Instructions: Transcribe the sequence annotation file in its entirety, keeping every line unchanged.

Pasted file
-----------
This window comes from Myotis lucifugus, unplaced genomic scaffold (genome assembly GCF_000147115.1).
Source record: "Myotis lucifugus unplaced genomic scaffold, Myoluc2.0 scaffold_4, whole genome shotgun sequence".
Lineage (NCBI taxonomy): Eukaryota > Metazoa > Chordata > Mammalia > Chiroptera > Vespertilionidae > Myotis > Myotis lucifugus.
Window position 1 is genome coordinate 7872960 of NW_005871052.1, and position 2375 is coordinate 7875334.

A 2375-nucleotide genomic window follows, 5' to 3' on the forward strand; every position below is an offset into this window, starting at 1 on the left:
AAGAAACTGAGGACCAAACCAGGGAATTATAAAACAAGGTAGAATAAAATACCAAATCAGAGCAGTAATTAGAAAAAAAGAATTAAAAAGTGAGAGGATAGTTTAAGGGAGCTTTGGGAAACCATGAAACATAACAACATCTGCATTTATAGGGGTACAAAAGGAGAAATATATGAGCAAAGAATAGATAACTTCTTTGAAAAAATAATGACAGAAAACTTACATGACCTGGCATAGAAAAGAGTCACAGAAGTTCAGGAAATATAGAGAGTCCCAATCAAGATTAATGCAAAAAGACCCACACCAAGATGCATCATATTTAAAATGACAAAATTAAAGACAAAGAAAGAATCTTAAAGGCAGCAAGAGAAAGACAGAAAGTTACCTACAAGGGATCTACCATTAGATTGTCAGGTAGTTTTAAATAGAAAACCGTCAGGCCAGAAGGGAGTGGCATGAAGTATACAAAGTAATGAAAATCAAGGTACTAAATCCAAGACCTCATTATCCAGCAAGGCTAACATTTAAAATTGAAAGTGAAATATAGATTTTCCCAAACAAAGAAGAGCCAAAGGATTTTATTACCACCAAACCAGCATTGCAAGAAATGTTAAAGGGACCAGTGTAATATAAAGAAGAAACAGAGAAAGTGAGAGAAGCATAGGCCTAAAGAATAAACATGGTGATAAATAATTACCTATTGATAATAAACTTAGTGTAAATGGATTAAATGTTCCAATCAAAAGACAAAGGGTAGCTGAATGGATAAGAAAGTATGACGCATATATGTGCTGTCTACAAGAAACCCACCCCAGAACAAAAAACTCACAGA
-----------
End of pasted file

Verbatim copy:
This window comes from Myotis lucifugus, unplaced genomic scaffold (genome assembly GCF_000147115.1).
Source record: "Myotis lucifugus unplaced genomic scaffold, Myoluc2.0 scaffold_4, whole genome shotgun sequence".
Lineage (NCBI taxonomy): Eukaryota > Metazoa > Chordata > Mammalia > Chiroptera > Vespertilionidae > Myotis > Myotis lucifugus.
Window position 1 is genome coordinate 7872960 of NW_005871052.1, and position 2375 is coordinate 7875334.

A 2375-nucleotide genomic window follows, 5' to 3' on the forward strand; every position below is an offset into this window, starting at 1 on the left:
AAGAAACTGAGGACCAAACCAGGGAATTATAAAACAAGGTAGAATAAAATACCAAATCAGAGCAGTAATTAGAAAAAAAGAATTAAAAAGTGAGAGGATAGTTTAAGGGAGCTTTGGGAAACCATGAAACATAACAACATCTGCATTTATAGGGGTACAAAAGGAGAAATATATGAGCAAAGAATAGATAACTTCTTTGAAAAAATAATGACAGAAAACTTACATGACCTGGCATAGAAAAGAGTCACAGAAGTTCAGGAAATATAGAGAGTCCCAATCAAGATTAATGCAAAAAGACCCACACCAAGATGCATCATATTTAAAATGACAAAATTAAAGACAAAGAAAGAATCTTAAAGGCAGCAAGAGAAAGACAGAAAGTTACCTACAAGGGATCTACCATTAGATTGTCAGGTAGTTTTAAATAGAAAACCGTCAGGCCAGAAGGGAGTGGCATGAAGTATACAAAGTAATGAAAATCAAGGTACTAAATCCAAGACCTCATTATCCAGCAAGGCTAACATTTAAAATTGAAAGTGAAATATAGATTTTCCCAAACAAAGAAGAGCCAAAGGATTTTATTACCACCAAACCAGCATTGCAAGAAATGTTAAAGGGACCAGTGTAATATAAAGAAGAAACAGAGAAAGTGAGAGAAGCATAGGCCTAAAGAATAAACATGGTGATAAATAATTACCTATTGATAATAAACTTAGTGTAAATGGATTAAATGTTCCAATCAAAAGACAAAGGGTAGCTGAATGGATAAGAAAGTATGACGCATATATGTGCTGTCTACAAGAAACCCACCCCAGAACAAAAAACTCACAGA